Well, sure. I mean, look at this, like building any brand, right? We were doing a bunch of influencer marketing. We were running Facebook ads. You know, we were it was just like, it was sort of scrappy social media marketing to launch the business. I think in our first month, it'd be sold like 50 subscribers. And you know, over the course of the next six years, we're shipping out 10,000 plus boxes every single month.
Ash Faraj 14:10
You think a big part of that was understanding how social media marketing works?
Chris George 14:14
I mean, for sure. I mean, like, you had to be super scrappy. And, you know, I think that's where I got to where I am today is understanding marketing and understanding consumer behavior. I mean, there was a couple things really working for us one auction 2014, there wasn't very much competition. subscription boxes were very new. So we were sort of disrupting the way men shop for accessories. We were selling them those accessories delivered to their door value. They were getting over $100 with a product for less than 30. And we were presenting them items that they maybe typically would have never bought themselves, but they would get in the box and it was very appealing. Right. And so that's why it worked. So well. I think it's a much harder business to start now. A lot more competition. You weren't competing with the Amazons as much right? But like everything is about the customer experience. I mean, if you want to go by ties of dress sock and a tie clip, you could go to amazon.com and probably buy it. But you couldn't call an amazon.com rep and ask them should I wear this purple shirt with this black tie, which you could have called one of my customer service reps, and they would have told you, right, so we were building like an experience that you wouldn't get on a retail level, we had to put out an experience that you couldn't get from the big box companies. And that was a big part of our success. It's like being super anal about like customer service, like people. You know, those days, my team had five minutes to respond. And when I started the business, it'd be Sunday at nine o'clock. And like I was answering that email, and we were getting in front of celebrities. We had like redwings players and NHL players in crystal Tang from the Pittsburgh Penguins like these guys signed up, and then they were like posting on social media. No, it was really cool.
Ash Faraj 15:44
And that was organically they were doing that.
Chris George 15:46
Ash Faraj 15:46
That's fascinating. Because then the next question becomes, why do you feel like you're so good at consumer behavior? Or like, how can somebody get smarter about consumer behavior?
Chris George 15:57
I mean, I probably focus on understanding consumer behavior is like one of my lover, like one of my pillars, like my personal self, but comes in a lot of fashions, right, like one looking at data, paying attention to social media. So understanding where the consumers attention is, right? And like what's appealing to them. And a big part of it, too, is like looking at data, the way consumers are making decisions when they're on a website. Like you can use things like hot jar to see where are they clicking, you know, four years ago used to want to push somebody through the checkout process very fast, you still want them to go to the page, click the item Add To Cart checkout. With subscriptions, you want them to start to make sort of what we call micro commitments. What are some questions? Like, how many times do you need to wear a tie? What colors do you like? What's your height? If you were like a celebrity, if there was a celebrity like to look like which one would it be the consumer has to get engaged with the brand. And when you're in a subscription business, you want to build a relationship with them and you want to build a relationship with them, you want to understand as much as you can about them. So a lot of that comes from data. A lot of it comes from paying attention to social media and seeing the trends. Like I pay attention to social media very closely. I'm on tik tok regularly, I'm on Instagram regularly. And that sort of stuff. Like, it doesn't matter what we think as a founder. It's like what the audience tells us frequently serving that with all this data allows you to understand the consumers behavior, which allows you to make better decisions for the business.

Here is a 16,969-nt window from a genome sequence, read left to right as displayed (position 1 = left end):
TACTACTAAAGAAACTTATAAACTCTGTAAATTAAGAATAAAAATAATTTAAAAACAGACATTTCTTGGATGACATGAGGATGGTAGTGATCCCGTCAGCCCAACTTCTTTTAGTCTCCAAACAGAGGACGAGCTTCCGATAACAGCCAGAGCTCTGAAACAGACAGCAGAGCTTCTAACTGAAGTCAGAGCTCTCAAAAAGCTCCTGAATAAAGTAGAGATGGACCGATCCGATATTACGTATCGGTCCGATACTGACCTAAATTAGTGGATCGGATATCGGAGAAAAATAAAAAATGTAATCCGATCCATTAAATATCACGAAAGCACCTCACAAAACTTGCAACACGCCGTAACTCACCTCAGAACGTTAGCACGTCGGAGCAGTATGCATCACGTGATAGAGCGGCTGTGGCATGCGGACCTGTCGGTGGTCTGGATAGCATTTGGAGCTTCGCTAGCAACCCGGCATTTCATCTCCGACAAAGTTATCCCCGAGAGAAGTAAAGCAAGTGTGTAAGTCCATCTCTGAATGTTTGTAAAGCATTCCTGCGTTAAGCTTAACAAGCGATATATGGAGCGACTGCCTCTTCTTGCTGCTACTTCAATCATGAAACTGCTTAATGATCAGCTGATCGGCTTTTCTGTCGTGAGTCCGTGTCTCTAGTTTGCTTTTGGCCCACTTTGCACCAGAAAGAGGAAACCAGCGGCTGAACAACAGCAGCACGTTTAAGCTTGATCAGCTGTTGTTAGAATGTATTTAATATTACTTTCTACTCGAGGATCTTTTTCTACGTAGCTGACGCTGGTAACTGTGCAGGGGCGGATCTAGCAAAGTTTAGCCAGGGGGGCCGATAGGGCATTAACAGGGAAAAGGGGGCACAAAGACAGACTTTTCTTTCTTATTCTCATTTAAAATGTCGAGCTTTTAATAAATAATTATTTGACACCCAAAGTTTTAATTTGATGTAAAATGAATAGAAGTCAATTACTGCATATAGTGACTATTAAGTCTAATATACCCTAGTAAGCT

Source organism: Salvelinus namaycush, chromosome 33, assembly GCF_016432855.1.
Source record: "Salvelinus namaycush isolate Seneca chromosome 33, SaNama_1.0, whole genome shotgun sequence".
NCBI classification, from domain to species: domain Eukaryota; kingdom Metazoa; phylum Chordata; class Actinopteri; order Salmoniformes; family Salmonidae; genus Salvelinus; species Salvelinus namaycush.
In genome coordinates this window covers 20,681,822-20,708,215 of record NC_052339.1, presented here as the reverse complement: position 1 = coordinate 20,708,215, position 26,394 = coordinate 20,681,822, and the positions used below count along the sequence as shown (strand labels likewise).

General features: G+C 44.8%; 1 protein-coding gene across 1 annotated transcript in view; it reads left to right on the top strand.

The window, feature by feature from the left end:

Ash Faraj 17:18
So two questions, what are the best books and in that context of, you know, marketing, return behavior? And then what are some tools that you use often,
Chris George 17:26
I'm not a huge book reader, but I do a lot of podcasts, right? So listen to why Simon Sinek I listen to a lot of Seth Godin, I listen to a lot of Gary Vaynerchuk. I also personally have had the fortunate opportunity to speak in front of a lot of colleges. So I've spoken at ASU and while you are watching University tons, and I've got more on the docket, coming in the next two years, but in that time period, I also start to meet a lot of research professors. And the truth is research professors are actually probably like some of the smartest individuals that nobody knows about. They're like, sort of like the quiet and Silent Night. And so I could start to have those conversations with those professors. And they've got a ton of data. And they do a ton of research. And you sort of learn a ton from them, as well, um, I did a live podcast with two professors. And like, we had this amazing argument as to why there should be no coupon code spot ever on any checkout page. And like, it was genius. And like, if you could convince everybody to take away the coupon code spot, everybody get a much better position than they are, what happens with the coupon code spot is like you the consumer starts to purchase regret, they see the spot where they instantly do they Google coupon code for this company. And they get taken to like retailmenot. And if they don't find a coupon code, there's a chance they're gonna maybe not make the purchase thinking they didn't get the best deal. But if you look at some of the greatest brands, like go to apple.com, there's no coupon code spa, Legos never go on sale, Apple never goes on sale. Like there's a reason that doesn't happen, and why they've been able to protect the brand so well, and why they've had so much success.